Hibernation mode is almost the same as sleep mode, but the only difference is that the power cannot be turned off in sleep mode. Let’s understand What Does Hibernate Apps Mean? before we learn how to hibernate apps.
What do Hibernate apps mean?
Hibernating apps means you can remove apps from the main memory and suspend them in their last state to continue later the next time you open them.
This mode can be of great benefit in saving battery power, and on smartphones it avoids high usage of resources. Hibernation helps prevent your battery from draining by putting apps to sleep so they stop running in the background; in simpler terms, this is the best way to close problematic apps and prevent them from working unless you open them. With the help of this feature, you can save the battery life of your phone while you are using it.
Most Android phones slow down over time due to apps running in the background, but in these technically advanced times things should never work that way. Therefore, Android smart phones must be smart enough to shut down while freeing up their memory. But it is well known that things don’t work that way. Thus, it frees up RAM and extends battery life. We need to speed up RAM, find a solution to hibernate apps. Clean up junk files and do a lot more and it takes a complete tool to clean up junk files from your phone and improve its performance.
It wasn’t that long ago that we learned of an intriguing feature that seems to be coming to Android 12 and that is app hibernation. An early mention in Android code suggested that the feature would allow you to put unused apps into hibernation, optimizing their storage usage, but the details of the feature have been light, until now.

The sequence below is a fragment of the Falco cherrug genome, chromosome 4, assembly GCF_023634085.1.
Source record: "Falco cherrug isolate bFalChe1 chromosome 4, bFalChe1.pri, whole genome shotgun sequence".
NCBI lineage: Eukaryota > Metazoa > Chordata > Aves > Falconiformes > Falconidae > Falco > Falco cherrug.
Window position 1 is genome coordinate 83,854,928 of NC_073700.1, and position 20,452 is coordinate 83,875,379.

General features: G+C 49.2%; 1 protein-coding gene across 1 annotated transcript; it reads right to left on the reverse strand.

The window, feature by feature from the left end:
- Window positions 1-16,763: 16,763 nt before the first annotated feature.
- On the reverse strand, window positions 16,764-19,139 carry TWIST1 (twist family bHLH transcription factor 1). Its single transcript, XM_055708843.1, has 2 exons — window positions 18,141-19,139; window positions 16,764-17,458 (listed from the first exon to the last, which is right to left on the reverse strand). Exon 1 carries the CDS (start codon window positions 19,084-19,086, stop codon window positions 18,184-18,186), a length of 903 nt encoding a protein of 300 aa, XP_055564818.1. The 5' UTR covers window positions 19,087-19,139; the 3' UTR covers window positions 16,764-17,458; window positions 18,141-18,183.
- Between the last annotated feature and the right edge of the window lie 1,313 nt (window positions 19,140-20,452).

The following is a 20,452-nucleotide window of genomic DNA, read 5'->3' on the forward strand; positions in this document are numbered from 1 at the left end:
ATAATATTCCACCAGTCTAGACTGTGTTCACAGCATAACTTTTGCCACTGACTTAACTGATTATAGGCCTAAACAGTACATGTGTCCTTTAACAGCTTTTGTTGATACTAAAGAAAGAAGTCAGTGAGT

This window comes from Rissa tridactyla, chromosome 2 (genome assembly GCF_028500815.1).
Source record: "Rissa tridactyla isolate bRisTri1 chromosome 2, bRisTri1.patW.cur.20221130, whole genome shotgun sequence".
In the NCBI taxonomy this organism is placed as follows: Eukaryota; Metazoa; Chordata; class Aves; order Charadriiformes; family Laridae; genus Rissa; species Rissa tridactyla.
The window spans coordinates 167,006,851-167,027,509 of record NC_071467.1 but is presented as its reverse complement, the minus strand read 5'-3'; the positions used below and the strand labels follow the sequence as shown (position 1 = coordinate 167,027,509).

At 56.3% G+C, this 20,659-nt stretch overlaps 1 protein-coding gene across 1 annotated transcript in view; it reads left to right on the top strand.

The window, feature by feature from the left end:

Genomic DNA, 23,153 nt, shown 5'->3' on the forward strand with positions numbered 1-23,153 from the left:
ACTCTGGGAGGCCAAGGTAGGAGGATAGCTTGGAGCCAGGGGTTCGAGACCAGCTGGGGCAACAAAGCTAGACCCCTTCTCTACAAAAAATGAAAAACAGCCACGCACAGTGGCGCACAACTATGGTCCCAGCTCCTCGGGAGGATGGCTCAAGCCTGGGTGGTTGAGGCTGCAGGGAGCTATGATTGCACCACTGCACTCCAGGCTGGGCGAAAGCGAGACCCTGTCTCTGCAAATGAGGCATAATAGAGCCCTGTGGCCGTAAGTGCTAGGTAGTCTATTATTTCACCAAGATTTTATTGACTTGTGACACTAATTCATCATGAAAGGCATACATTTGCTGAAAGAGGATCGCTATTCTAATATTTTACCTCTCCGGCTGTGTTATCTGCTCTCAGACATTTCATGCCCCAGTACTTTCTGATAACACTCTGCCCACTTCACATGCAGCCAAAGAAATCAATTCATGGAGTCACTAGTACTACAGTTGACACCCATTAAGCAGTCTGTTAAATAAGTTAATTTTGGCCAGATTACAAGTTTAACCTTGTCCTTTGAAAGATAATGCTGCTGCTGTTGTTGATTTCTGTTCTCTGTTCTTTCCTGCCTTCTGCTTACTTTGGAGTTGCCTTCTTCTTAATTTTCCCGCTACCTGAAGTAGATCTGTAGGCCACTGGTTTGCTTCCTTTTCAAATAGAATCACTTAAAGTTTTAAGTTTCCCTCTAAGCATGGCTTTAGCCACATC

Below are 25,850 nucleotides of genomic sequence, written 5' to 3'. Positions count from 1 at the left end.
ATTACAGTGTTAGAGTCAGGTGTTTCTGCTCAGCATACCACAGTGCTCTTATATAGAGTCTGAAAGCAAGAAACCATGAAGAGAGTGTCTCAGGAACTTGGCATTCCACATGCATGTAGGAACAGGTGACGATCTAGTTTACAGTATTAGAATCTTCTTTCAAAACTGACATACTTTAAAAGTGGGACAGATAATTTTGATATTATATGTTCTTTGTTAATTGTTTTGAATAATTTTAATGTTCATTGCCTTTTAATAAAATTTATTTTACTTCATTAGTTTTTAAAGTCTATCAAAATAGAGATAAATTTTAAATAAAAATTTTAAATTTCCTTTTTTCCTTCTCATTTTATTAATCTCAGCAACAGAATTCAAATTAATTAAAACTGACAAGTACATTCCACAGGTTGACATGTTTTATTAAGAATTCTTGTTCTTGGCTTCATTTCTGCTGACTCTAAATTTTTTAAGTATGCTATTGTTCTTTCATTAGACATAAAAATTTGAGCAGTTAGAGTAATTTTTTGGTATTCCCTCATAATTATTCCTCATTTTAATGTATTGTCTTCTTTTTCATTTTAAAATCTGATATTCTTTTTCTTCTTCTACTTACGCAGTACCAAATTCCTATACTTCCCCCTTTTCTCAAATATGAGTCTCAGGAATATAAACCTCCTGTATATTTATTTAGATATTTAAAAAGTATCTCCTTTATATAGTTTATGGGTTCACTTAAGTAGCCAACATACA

How to find Best Code for Hibernate APPs
While there are still many unanswered questions, some details have been seen in the new Android code changes.
The code mentions that if an app is hibernated for a single user (on a multi-user device), its cache will simply be cleared, freeing up storage space. But there will also be a “package level hibernation”, which hibernate the application for all users, and that will go further.
Unfortunately, we do not yet know how this will go further. It might happen that all the app data is deleted and basically deleted from the device, although its icon might remain so that you can download it again with one click.
Or maybe completely freeze all application processes and clear the cache so that there is no chance of the battery running out in the background.
However, this is all just speculation for now, and we don’t yet know what the process would be for an app to go into hibernation either: if it would happen automatically for apps that haven’t been used. for a long time, or if users should do it manually.
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Choose to Hibernate applications.
However, it’s a potentially cool and useful feature, especially if you have a bunch of apps on your phone that aren’t used a lot but don’t want to uninstall.
Hopefully we’ll find out more soon, because while Android 12 will likely not release in final form until September, the developer’s first preview could arrive in February based on the form above.